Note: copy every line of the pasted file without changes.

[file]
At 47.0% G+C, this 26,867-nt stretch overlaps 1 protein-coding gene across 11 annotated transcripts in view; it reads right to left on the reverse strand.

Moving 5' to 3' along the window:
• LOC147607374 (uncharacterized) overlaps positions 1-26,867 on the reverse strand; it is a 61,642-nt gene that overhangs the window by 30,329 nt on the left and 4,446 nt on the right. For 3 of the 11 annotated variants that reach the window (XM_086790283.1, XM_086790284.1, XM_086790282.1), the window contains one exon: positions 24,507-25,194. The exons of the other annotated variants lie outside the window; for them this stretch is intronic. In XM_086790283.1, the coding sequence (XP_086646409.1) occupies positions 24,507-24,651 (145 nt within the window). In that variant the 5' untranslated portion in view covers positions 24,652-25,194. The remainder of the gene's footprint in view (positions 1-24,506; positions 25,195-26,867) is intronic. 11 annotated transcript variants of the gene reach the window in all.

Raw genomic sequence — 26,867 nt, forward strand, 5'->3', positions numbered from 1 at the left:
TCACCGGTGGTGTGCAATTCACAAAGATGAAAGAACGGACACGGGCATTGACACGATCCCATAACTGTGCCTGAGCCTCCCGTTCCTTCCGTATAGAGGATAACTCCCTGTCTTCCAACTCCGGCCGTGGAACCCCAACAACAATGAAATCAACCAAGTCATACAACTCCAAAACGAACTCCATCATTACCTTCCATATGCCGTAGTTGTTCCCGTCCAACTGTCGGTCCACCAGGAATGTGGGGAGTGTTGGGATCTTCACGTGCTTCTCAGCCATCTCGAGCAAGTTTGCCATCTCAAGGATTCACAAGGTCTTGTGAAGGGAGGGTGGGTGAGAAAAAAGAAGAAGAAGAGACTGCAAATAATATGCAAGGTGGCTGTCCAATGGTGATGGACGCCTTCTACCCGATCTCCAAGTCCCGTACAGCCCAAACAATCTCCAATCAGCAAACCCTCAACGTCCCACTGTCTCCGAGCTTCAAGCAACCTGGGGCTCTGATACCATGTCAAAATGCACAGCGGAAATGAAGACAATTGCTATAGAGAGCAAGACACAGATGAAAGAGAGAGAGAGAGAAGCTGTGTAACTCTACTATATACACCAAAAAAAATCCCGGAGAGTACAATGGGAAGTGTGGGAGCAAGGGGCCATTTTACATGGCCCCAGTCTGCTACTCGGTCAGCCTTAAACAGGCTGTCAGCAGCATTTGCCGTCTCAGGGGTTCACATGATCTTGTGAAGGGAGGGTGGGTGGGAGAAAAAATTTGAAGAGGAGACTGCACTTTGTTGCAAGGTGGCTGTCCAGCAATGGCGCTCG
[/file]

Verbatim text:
At 47.0% G+C, this 26,867-nt stretch overlaps 1 protein-coding gene across 11 annotated transcripts in view; it reads right to left on the reverse strand.

Moving 5' to 3' along the window:
• LOC147607374 (uncharacterized) overlaps positions 1-26,867 on the reverse strand; it is a 61,642-nt gene that overhangs the window by 30,329 nt on the left and 4,446 nt on the right. For 3 of the 11 annotated variants that reach the window (XM_086790283.1, XM_086790284.1, XM_086790282.1), the window contains one exon: positions 24,507-25,194. The exons of the other annotated variants lie outside the window; for them this stretch is intronic. In XM_086790283.1, the coding sequence (XP_086646409.1) occupies positions 24,507-24,651 (145 nt within the window). In that variant the 5' untranslated portion in view covers positions 24,652-25,194. The remainder of the gene's footprint in view (positions 1-24,506; positions 25,195-26,867) is intronic. 11 annotated transcript variants of the gene reach the window in all.

Raw genomic sequence — 26,867 nt, forward strand, 5'->3', positions numbered from 1 at the left:
TCACCGGTGGTGTGCAATTCACAAAGATGAAAGAACGGACACGGGCATTGACACGATCCCATAACTGTGCCTGAGCCTCCCGTTCCTTCCGTATAGAGGATAACTCCCTGTCTTCCAACTCCGGCCGTGGAACCCCAACAACAATGAAATCAACCAAGTCATACAACTCCAAAACGAACTCCATCATTACCTTCCATATGCCGTAGTTGTTCCCGTCCAACTGTCGGTCCACCAGGAATGTGGGGAGTGTTGGGATCTTCACGTGCTTCTCAGCCATCTCGAGCAAGTTTGCCATCTCAAGGATTCACAAGGTCTTGTGAAGGGAGGGTGGGTGAGAAAAAAGAAGAAGAAGAGACTGCAAATAATATGCAAGGTGGCTGTCCAATGGTGATGGACGCCTTCTACCCGATCTCCAAGTCCCGTACAGCCCAAACAATCTCCAATCAGCAAACCCTCAACGTCCCACTGTCTCCGAGCTTCAAGCAACCTGGGGCTCTGATACCATGTCAAAATGCACAGCGGAAATGAAGACAATTGCTATAGAGAGCAAGACACAGATGAAAGAGAGAGAGAGAGAAGCTGTGTAACTCTACTATATACACCAAAAAAAATCCCGGAGAGTACAATGGGAAGTGTGGGAGCAAGGGGCCATTTTACATGGCCCCAGTCTGCTACTCGGTCAGCCTTAAACAGGCTGTCAGCAGCATTTGCCGTCTCAGGGGTTCACATGATCTTGTGAAGGGAGGGTGGGTGGGAGAAAAAATTTGAAGAGGAGACTGCACTTTGTTGCAAGGTGGCTGTCCAGCAATGGCGCTCG